2 Comments 29 people found this helpful. Was this review helpful to you? Yes No Sending feedback...
Thank you for your feedback.
Sorry, we failed to record your vote. Please try again
Report abuse
Format: DVD
The DVD edition of TARGETS does more than justice to this terrific film that should be known by more viewers. Not for Karloff fans only, TARGETS is a uniquely suspensful film that combines a serial killer narrative with that of the final career stage of an aging king of horror films. What may be surprising is that it works. It works very well. Peter Bogdanovich demonstrates plenty of assurance and resourcefulness in this project that may have defeated a less adventurous director. There are no dull moments in TARGETS and the viewer continually marvels at the ingenuity of Bogdanovich, the cinematographer, and the sound technicians (this is one of the first studio-supported films that does not use a soundtrack, rather it uses source music only).
Karloff is in very good form here, delivering a subtle, humorous, self-deprecating portrayal that will not soon be forgotten by anyone who sees it. It is a worthy swan song for the great horror icon.
TARGETS looks downright incredible on DVD. Presented in widescreen, the nearly flawless image quality betrays almost nothing of the film's age. There is a short documentary on the making of the film, which includes portions of the trailer (which is itself not included as a supplement on the disc). The director makes many points that are repeated in the feature-length commentary. Bogdanovich's commentaries are among the better examples of their kind: he explains a lot about how shots were achieved, but he also gives plenty of credit for inspiration from older film makers--like Sam Fuller, Orson Welles, Hitchcock, John Ford, and Roger Corman--and he seems to have an endless collection of interesting anecdotes about the movie business.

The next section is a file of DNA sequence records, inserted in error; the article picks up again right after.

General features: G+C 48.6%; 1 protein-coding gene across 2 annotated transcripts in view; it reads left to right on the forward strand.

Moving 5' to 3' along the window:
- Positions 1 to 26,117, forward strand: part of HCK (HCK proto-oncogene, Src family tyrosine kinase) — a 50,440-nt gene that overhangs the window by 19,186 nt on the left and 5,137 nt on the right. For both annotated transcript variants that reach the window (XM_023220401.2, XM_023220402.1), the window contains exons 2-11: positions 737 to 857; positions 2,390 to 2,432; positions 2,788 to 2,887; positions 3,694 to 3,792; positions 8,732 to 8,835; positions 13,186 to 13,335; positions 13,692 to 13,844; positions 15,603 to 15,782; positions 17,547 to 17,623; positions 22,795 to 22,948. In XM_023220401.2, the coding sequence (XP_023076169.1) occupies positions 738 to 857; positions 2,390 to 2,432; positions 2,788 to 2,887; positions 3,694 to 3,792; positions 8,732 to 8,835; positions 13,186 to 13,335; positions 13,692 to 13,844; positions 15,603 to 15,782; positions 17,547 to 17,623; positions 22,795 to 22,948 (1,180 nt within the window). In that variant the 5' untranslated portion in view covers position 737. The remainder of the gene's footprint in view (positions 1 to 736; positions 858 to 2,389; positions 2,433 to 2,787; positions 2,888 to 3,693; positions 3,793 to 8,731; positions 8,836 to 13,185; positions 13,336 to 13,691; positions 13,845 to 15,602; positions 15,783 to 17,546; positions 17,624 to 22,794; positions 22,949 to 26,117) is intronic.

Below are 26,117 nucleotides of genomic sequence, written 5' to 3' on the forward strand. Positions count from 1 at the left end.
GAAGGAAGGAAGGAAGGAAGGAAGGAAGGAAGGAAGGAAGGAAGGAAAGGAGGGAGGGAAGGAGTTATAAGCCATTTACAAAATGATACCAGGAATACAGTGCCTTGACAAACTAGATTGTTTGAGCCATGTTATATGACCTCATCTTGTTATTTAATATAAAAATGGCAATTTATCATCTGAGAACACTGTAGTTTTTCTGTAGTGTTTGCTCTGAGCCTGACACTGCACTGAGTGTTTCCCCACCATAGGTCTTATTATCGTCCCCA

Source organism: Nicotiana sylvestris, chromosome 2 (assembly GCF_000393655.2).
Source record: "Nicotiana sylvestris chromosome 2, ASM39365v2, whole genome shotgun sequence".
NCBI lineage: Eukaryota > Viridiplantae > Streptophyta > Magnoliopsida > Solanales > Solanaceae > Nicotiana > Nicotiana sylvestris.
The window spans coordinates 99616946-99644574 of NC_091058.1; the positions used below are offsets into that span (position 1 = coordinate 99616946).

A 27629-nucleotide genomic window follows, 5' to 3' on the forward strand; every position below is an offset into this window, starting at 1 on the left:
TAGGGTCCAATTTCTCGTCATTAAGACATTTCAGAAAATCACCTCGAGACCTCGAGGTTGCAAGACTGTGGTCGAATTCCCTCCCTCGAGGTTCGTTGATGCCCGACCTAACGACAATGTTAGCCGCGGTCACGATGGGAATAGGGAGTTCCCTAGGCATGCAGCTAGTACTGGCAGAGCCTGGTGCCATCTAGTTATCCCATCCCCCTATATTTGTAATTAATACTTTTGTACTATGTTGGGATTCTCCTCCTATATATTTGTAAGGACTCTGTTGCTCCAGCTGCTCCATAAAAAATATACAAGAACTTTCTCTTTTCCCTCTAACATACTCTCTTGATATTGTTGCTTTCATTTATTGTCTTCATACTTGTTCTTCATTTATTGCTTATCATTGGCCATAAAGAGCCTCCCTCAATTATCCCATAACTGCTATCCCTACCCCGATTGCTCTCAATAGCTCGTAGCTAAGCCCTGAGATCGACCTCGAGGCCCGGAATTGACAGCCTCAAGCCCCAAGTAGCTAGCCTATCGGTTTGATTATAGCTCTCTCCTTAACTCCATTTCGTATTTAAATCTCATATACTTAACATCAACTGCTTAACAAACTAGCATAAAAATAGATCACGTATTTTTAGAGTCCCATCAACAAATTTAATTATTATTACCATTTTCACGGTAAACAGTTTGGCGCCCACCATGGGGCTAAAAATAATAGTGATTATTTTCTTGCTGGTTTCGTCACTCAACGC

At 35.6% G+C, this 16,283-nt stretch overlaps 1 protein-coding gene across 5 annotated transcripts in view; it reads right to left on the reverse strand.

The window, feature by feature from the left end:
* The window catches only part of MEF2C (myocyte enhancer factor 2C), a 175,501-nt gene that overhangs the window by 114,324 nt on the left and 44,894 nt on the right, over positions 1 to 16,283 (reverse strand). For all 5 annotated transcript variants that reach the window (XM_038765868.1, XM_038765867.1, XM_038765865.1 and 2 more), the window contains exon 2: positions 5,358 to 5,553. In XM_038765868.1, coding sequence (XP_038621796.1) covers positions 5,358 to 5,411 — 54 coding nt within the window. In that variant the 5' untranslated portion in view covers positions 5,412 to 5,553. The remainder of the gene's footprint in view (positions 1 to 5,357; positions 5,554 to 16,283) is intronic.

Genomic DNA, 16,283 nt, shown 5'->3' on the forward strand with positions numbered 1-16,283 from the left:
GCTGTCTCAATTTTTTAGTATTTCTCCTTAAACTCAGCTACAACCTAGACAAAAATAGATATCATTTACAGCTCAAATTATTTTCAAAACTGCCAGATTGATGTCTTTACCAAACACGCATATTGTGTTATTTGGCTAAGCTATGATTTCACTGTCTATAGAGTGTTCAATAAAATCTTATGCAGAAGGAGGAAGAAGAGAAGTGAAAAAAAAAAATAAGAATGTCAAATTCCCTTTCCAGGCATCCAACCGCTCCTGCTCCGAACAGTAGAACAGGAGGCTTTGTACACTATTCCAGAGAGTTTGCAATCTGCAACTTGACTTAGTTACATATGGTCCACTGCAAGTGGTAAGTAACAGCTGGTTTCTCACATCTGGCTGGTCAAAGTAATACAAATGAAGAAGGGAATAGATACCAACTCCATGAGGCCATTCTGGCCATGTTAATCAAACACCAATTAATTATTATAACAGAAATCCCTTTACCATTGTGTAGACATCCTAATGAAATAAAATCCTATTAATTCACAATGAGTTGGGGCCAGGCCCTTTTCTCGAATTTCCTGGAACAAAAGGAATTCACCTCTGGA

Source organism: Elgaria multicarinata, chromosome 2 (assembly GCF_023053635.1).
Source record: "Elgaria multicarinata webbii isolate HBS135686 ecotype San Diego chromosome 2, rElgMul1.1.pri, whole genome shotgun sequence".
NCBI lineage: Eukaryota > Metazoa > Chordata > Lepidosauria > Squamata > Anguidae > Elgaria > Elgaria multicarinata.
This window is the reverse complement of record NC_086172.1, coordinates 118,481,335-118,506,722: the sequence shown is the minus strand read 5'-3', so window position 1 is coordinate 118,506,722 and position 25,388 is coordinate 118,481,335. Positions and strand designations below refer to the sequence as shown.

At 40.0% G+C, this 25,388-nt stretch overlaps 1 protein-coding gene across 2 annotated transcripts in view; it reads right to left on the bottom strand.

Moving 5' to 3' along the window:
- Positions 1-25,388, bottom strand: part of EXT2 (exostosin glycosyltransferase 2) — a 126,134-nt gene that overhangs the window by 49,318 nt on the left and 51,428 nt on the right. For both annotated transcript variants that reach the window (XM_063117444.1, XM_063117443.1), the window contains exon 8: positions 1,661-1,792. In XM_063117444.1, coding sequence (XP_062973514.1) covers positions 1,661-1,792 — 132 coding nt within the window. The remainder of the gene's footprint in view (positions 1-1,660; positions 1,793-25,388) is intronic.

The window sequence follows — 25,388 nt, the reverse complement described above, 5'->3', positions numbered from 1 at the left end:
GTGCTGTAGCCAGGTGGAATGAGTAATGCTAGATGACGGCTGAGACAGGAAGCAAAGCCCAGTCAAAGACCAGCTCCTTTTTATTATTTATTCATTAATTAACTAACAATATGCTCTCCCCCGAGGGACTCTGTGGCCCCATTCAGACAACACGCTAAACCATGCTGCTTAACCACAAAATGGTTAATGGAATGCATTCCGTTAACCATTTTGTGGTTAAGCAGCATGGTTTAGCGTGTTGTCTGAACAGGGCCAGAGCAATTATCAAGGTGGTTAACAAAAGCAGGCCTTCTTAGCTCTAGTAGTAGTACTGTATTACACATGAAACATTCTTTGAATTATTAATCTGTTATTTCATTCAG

Don't pass up this fantastic DVD.
Comment 12 people found this helpful. Was this review helpful to you? Yes No Sending feedback...
Thank you for your feedback.
Sorry, we failed to record your vote. Please try again
Report abuse
Format: DVD Verified Purchase
"My kind of horror isn't horror anymore... No one's afraid of a painted monster."

With this, director Peter Bogdanovich makes a bold statement about the changing social climate of the late 60's that would reshape the cinematic landscape forever. The words are spoken by a withered old Byron Orlok, played by the great Boris Karloff. Orlok is an old-fashioned and out-of-date actor who is scheduled to make a final appearance at the Reseda drive-ins during the showing of his latest film. Unbeknownst to Orlok and the rest of the moviegoers, an uninvited guest is also in attendance... A man perched high above the screen with a sniper rifle pointed at the crowd. As the movie plays, shots ring out and audience members are mercilessly killed at random, unaware that this film would be their last.

Fashioned after the Charles Whitman shootings in 1966, TARGETS hit frighteningly close to home in a time when the real horrors were the ones unfolding in the streets and newspapers of America. No one was safe when your friend or neighbor could be a murderer in disguise. There are no monsters here, no creepy castles or graveyards. What is also missing, and what makes TARGETS such a terrifying experience, is a motive. Bogdanovich broke new ground in 1968 by featuring a motiveless killer with no remorse and no explanation behind his actions. This would become characteristic in the Slasher genre in the years to follow, beginning with BLACK CHRISTMAS and HALLOWEEN, but at the time, it was quite revolutionary. The inclusion of Boris Karloff, a name synonymous with Horror, is also quite important. An era had ended, and with it went its many monsters. New Horror, including pictures like ROSEMARY'S BABY and later THE EXORCIST, took place right here at home, and could happen to anyone.
Read more ›
Comment 3 people found this helpful. Was this review helpful to you? Yes No Sending feedback...
Thank you for your feedback.
Sorry, we failed to record your vote. Please try again
Report abuse

Most Recent Customer Reviews


Forums

Set up an Amazon Giveaway

Targets
Amazon Giveaway allows you to run promotional giveaways in order to create buzz, reward your audience, and attract new followers and customers. Learn more about Amazon Giveaway
This item: Targets


What Other Items Do Customers Buy After Viewing This Item?

Customers Also Watched on Amazon Video